Lebanon Bologna - Gastro Obscura


Lebanon Bologna

There's even a museum dedicated to this preserved meat.

Lebanon Bologna (pronounced “boh-low-nah”) may seem like a classic kosher salami, with its deep red color and the coarse grain of its meat. Looks can be deceiving, though. This bologna has a unique history and a taste that might give you a good startle.

Lebanon bologna isn’t from the nation in the Middle East, nor from Italy either. Originating in Lebanon County, squarely in Pennsylvania Dutch Country, it isn’t anything like the cold cut usually called bologna. Instead, it’s more of a cured salami with a sweet-and sour-profile.

As for why it’s not called Lebanon salami, the answer is technical: real salami is air-dried rather than smoked. It became known as “bologna” locally around 1890; a time when actual bologna was the most similar product in size and shape. Today’s food scientists would describe it as a summer sausage.

Beef has always been the key ingredient. Originally, it was made from the tough meat of old dairy cows that could only be eaten ground and heavily spiced. There’s also a sweet note to the seasoning, although some varieties are far sweeter than others. This is the old Pennsylvania Dutch food philosophy at work; anything can be made better by adding more sugar. Part of the sweetness comes from the fermentation process as well. This is a living food—a sort of meat yogurt, if you will.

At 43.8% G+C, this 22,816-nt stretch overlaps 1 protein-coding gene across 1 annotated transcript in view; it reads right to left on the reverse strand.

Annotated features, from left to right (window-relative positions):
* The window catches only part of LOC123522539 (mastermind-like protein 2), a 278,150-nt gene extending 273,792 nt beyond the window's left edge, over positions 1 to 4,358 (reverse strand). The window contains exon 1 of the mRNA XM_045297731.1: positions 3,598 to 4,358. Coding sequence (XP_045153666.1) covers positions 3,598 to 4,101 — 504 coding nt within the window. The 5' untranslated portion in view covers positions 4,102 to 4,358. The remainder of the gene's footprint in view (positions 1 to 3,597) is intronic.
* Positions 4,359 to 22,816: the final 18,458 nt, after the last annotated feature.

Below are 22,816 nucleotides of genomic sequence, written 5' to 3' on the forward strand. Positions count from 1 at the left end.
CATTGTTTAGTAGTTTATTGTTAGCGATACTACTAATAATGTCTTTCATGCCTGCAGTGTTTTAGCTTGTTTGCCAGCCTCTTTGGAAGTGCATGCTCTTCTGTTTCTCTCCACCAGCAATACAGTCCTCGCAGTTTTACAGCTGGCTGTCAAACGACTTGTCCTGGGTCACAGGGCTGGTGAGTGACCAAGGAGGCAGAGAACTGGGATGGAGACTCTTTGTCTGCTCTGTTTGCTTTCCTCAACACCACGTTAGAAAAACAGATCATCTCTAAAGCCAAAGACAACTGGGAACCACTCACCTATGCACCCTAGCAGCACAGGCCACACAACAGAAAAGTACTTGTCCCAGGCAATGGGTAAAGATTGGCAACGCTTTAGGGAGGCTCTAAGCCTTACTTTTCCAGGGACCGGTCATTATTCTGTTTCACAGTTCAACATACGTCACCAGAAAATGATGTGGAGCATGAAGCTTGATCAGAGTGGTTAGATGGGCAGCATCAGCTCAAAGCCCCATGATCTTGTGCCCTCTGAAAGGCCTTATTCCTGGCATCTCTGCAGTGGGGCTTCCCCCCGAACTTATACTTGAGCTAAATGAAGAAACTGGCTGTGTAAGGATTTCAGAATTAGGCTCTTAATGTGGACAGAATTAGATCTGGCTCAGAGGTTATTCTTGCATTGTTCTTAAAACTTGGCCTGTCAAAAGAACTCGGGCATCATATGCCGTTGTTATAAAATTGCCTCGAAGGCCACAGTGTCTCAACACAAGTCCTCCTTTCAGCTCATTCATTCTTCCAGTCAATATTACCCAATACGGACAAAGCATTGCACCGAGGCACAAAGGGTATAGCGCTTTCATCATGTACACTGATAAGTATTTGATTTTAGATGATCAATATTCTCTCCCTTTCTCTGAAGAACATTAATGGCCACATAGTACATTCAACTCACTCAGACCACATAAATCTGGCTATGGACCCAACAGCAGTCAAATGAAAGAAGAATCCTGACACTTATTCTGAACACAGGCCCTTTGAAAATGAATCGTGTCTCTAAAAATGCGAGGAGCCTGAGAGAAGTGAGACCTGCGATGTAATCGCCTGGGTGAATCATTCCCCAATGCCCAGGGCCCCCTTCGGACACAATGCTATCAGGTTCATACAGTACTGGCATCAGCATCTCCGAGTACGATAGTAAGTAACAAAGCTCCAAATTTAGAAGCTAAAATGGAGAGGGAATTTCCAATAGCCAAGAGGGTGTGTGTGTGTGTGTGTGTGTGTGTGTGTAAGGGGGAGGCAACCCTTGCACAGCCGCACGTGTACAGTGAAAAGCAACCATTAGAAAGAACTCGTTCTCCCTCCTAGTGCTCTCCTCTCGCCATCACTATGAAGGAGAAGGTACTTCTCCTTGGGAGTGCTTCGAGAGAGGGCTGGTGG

While you can purchase plastic-wrapped slices of Lebanon bologna, connoisseurs either buy muslin-wrapped whole sausages or smaller amounts, freshly cut. There’s a certain thrill in peeling away the fabric and finding the cured meat.

How much does Lebanon County love its sausage? Let’s just say that the city of Lebanon celebrates the New Year by hosting a “bologna drop” downtown. As the final seconds of the old year pass, a disco ball and large, whole bologna are lowered in a display of gastronomic appreciation. The sausage is then donated to a local food bank.

In another enthusiastic display of this local love, Seltzer’s Smokehouse Meats, its largest producer, maintains an exhibit of Lebanon bologna memorabilia at its outlet store in Palmyra, just a bit west of downtown Lebanon. For fans of Pennsylvania Dutch history, the photos and newspaper clippings are a look into the traditions of a place that’s very much off the beaten path.

The bologna isn’t just produced in factories, either. Across Pennsylvania Dutch Country, butcher shops still make their own artisan versions. Dietrich’s Meats in Krumsville, Berks County is a perfect example. Wedged between I-78 and rural farm country, the perfume of the smokehouse that fills the air is a hint to what they’re selling inside. 

Enter the store and the smells become more complex. Browse and you’ll spot Lebanon bologna alongside dozens of other local specialties. It’s a place where you’ll find food artisanship; the combination of love, craft, deliciousness, and history that makes the trip worthwhile.

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